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Contemplative Prayer

As you might suspect, Contemplative Prayer offers forms of prayer that are quiet, thoughtful, and meditative. These are descriptors of what part of the prayer looks like to an observer. Yet, the various forms of Contemplative Prayer handed down to us originally from the desert Mothers and Fathers are anything but dull. Contemplative Prayer exists to place us into an intensely personal, open-hearted space with the Creator of the Universe. If that is not scary-exciting, I don't know what is. The second part of Contemplative Praying is to live life with the expansive Spirit of God as your companion. Contemplative Prayer touches you from the inside out. You become more Christ-like, Christ in you (some call it union with God). A beautiful place to live in and out of.

What are some different kinds of Contemplative Prayer? Click HERE.

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"My life is listening. His is speaking. My salvation is to hear and respond. For this my life must be silent. Hence, my silence is my salvation."

 

Fr. Thomas Merton

Contemplative Prayers are simple, but that does not make them easy to do. Too many believers today equate busy-ness with church things as an accomplishment (or worse, godliness), but busy often means activity, not real connection or community. Finding real depth and deep sharing for any relationship takes time and intention - precisely what prayerful contemplation teaches us.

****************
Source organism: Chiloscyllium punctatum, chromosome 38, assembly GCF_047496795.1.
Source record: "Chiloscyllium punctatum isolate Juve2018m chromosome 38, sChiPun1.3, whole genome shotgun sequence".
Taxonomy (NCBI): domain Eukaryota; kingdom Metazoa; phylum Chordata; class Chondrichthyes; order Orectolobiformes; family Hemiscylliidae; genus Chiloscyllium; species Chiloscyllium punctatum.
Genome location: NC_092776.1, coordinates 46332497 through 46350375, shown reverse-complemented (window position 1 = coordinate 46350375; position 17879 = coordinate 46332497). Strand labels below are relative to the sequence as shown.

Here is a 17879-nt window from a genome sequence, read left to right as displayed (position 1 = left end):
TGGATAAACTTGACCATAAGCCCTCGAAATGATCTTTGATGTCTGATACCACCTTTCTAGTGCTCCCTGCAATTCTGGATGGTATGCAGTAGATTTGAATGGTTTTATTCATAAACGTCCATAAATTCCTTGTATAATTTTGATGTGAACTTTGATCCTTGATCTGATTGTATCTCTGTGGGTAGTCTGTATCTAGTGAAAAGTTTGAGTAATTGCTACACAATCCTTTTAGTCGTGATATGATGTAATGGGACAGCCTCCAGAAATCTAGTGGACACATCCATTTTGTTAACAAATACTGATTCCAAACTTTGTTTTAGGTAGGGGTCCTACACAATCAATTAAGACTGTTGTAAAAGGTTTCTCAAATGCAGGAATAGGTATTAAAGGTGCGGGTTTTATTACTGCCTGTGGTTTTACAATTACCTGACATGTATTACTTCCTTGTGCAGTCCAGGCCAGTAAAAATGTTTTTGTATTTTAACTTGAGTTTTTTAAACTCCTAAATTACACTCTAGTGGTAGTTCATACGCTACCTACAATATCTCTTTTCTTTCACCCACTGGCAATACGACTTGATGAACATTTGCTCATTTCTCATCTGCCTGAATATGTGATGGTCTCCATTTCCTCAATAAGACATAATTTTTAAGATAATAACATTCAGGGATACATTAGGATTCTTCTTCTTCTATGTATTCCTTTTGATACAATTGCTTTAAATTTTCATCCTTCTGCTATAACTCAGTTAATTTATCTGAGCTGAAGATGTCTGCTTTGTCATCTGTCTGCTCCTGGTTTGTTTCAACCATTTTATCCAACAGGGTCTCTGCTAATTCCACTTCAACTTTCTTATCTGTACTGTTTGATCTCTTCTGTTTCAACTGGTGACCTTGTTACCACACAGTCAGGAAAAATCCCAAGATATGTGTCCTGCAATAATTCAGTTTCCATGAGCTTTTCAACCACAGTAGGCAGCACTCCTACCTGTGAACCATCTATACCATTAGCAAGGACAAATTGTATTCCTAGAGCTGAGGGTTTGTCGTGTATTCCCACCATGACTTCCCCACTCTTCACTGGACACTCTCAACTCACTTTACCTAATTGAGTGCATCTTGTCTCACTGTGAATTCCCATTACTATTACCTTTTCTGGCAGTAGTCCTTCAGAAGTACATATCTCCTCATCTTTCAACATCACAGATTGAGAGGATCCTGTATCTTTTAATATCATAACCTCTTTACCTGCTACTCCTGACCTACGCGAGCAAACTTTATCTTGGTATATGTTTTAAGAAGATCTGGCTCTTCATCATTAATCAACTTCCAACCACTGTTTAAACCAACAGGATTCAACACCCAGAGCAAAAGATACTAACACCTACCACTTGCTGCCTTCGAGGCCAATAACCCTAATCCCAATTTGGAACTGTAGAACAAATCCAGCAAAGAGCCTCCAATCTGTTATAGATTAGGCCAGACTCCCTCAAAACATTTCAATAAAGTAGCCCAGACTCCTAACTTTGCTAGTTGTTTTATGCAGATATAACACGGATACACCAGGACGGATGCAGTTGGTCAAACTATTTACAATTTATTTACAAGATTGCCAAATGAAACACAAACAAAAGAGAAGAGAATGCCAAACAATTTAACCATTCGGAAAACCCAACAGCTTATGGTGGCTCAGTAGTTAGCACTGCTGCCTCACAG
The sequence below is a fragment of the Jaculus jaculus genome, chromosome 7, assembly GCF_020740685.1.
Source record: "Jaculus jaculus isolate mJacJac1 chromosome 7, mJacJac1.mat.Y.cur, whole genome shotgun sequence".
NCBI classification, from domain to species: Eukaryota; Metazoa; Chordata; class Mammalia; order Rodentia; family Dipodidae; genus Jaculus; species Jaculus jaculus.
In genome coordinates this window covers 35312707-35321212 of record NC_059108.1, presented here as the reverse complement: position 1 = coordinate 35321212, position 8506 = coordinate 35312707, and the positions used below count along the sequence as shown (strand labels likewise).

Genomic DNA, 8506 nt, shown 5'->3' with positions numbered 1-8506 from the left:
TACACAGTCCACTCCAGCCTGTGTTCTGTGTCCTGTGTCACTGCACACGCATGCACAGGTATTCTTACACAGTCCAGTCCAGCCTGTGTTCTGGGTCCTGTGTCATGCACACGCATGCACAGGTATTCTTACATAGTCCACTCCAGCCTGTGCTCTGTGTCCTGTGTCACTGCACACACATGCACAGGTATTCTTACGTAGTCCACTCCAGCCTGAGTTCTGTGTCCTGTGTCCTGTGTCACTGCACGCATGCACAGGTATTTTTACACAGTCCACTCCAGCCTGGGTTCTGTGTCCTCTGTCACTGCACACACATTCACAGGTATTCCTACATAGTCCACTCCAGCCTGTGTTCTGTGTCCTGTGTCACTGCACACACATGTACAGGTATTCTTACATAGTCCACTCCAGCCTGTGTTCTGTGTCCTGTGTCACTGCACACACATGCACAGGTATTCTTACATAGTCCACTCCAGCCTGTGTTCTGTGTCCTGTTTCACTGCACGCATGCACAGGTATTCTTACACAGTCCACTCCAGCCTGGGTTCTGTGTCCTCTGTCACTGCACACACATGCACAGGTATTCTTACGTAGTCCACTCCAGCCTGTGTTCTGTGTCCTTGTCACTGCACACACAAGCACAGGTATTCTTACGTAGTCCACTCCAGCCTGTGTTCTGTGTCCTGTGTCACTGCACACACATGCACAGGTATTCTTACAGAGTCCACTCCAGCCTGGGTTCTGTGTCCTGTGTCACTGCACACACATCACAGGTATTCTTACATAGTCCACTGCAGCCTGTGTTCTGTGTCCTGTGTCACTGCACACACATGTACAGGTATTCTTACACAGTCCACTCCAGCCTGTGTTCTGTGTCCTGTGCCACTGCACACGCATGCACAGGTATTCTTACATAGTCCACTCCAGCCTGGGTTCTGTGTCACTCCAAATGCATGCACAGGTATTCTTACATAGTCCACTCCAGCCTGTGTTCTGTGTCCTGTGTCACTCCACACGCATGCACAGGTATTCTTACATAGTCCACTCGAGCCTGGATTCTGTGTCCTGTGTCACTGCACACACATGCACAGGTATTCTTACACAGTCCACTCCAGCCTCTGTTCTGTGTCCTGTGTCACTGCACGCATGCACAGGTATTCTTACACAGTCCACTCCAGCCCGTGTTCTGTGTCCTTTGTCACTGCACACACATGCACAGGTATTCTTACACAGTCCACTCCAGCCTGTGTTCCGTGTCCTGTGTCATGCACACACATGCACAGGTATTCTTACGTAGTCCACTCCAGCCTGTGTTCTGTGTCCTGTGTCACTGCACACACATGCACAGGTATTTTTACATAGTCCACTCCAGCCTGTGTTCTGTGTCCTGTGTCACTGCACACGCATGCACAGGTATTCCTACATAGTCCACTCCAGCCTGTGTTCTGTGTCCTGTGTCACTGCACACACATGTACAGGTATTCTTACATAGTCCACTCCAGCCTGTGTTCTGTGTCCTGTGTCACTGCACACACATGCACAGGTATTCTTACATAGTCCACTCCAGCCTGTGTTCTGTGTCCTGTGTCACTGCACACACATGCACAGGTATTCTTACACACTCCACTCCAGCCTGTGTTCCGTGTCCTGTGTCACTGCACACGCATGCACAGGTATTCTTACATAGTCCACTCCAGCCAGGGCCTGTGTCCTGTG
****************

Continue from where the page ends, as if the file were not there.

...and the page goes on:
It is one thing to say 'God loves us,' but to have true love in a one to one closeness is something we can embody - with the Christ, the Spirit of Wholeness, and the Creator of all that lives and moves and has infinite being: this is Abundant Life.

IF… you are ready to move your relationship with God from transactional to transformational, consider taking up one or more Contemplative Prayer practices. If you also want to learn your personal patterns of action and avoidance, consider looking into the Enneagram and its spiritual dimensions. This will allow you to flourish in body, mind, and soul. My dream for the world is for it to become a place of wholeness where Flourishing Souls abound everywhere.

"There is something about solitude and silence, something that makes them both desirable and awe-ful. I fear the silence. I fear that God won't speak. I fear what I may hear, or that I may not hear."   
 

Tony Jones
 

 

Forms of Contemplative Prayer

Because Contemplative Prayer has both quiet and active dimensions, the sampling of prayers listed below include both quiet and active forms.

Sacred
Reading

Sometimes called Divine Reading or Lectio Divina (sometimes pronounced Lex-ee-oh Da-veen-ah). This is not Bible Study; it is Scripture listening. This is reading the Scriptures to listen for insights or a word from God. It is reading a passage openly, meditatively. In fact, it is rereading a passage over and over to hear and listen to it (called meditatio). It is praying the words (oratio), and allowing the message within it seep into the soul (contemplation).

The Jesus
Prayer